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Published by marketing, 2018-12-13 06:51:31

Summer Webinars - GWLegal

Summer Webinars - GWLegal.

Summer
Webinars

Summer Retirement
Webinar 1:
Providing solutions for your future
GWLegal

Where can I find a list of specialist ER solicitors?

A number of key resources exist for those seeking specialist equity release legal advice. The
Equity Release Council’s own member directory
(http://www.equityreleasecouncil.com/member-directory/) features a section dedicated to
ER-specialising solicitors, with the option to filter results by region and proximity to a
particular postcode. Alternatively the Equity Release Solicitors Alliance
(http://www.ersalaw.co.uk/) is made up of five firms with intimate and intricate knowledge
of the finer points of the legal side of equity release, all ready and willing to o er assistance
as needed.

Are third party family and friends not allowed to be present in the face to face meeting
with the solicitor even if the client wants them there?

There are many circumstances where the clients may wish to involve family or friends in
their decision making and this makes perfect sense. As their appointed solicitor we
recommend that all clients discuss their decision with family or intended beneficiaries.

As a general rule the independent solicitor should meet with the client alone (or jointly
where there are 2 clients). This is to ensure that the clients have their own opportunity to
raise any queries, that they have an appropriate understanding of the plan and to ensure
that their decision to proceed has been made free from any external pressure or influence.
Circumstances may come to light where a client requires third party assistance but the
solicitor will need to satisfy him or herself that the request is reasonable and that the
requirement for the third party to be present is properly recorded on the client’s file. Where
a third party is an intended or potential beneficiary of the equity release it would not be
appropriate for them to be involved in the process or present during the face to face
meeting with the solicitor.

Retirement

Providing solutions for your future

Do all legal providers visit clients in their own home, or just GWLegal?

There’s no set rules as to whether they will or won’t, and it depends entirely on the firm in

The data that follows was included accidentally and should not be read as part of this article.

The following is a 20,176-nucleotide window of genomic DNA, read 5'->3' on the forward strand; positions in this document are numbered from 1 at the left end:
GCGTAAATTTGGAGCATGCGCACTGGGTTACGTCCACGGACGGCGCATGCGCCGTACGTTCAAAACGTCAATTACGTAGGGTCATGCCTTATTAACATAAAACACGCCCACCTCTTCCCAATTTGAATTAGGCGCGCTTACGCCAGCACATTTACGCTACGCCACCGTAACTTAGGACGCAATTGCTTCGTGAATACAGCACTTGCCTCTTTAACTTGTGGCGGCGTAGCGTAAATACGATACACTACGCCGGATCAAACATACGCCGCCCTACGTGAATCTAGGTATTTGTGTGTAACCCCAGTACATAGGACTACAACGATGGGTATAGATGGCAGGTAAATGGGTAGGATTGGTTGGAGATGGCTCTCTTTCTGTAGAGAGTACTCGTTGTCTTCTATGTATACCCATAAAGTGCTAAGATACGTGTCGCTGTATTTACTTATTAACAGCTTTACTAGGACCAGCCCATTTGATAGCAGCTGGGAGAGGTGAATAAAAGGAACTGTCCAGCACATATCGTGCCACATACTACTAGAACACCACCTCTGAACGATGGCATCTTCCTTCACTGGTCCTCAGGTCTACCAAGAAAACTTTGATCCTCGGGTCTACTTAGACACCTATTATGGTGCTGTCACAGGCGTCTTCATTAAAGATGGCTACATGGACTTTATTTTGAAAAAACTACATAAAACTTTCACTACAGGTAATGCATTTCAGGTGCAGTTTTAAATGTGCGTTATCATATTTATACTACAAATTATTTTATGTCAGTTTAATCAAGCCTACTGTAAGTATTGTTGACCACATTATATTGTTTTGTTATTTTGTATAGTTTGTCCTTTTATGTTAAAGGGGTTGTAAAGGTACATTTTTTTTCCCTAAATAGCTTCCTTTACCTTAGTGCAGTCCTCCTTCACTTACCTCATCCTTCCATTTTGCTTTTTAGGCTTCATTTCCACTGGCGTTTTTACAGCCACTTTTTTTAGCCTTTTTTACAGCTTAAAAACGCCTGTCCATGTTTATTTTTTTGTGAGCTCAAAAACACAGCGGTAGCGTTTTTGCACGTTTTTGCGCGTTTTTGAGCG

question – some will, and some won’t. The best option is to discuss your needs directly with
each firm to make sure they can provide the services required. A selection of specialist
serviced providers can be found over at the Equity Release Solicitors Alliance
(http://www.ersalaw.co.uk/) and via the Equity Release Council member’s directory, the
latter of which (http://www.equityreleasecouncil.com/member-directory/) also has filter
options for proximity to addresses and also for home visit providers.

The presentation mentioned a £600 fee contribution on the Max range – is it not
£1,400?

The £1,400 relates to the total fee contribution across our Max product range. That total
comes from £600 in legal contributions alongside £800 of further contribution towards
adviser fees, amounting to the total of £1,400

What kind of delay would there be when there’s a deceased party on the house deeds
and what process would need to be followed?

This would depend on the individual circumstances of the client. The simplest and most
common situation is where a client has owned a property jointly with a deceased co-owner
and there were no restrictions on their joint ownership. Following the death of the co-owner
the death certificate would be provided to land registry and the property would usually pass
into the sole ownership of the client. More complicated are situations where joint owners of
a property have decided to own a property in specific individual shares. This decision may
have been made to ensure a specific gift to beneficiaries following death. These situations
usually create a ‘trust of land’ and the consequences can be fairly wide ranging. At best the
trust may be brought to an end provided the intended beneficiaries are in agreement and
have obtained their own independent legal advice. At worst the client may be unable to
release equity at all. Best practise for IFAs would be to recommend the client ask their
independent solicitor to review the property title and any related documents as early as
possible.


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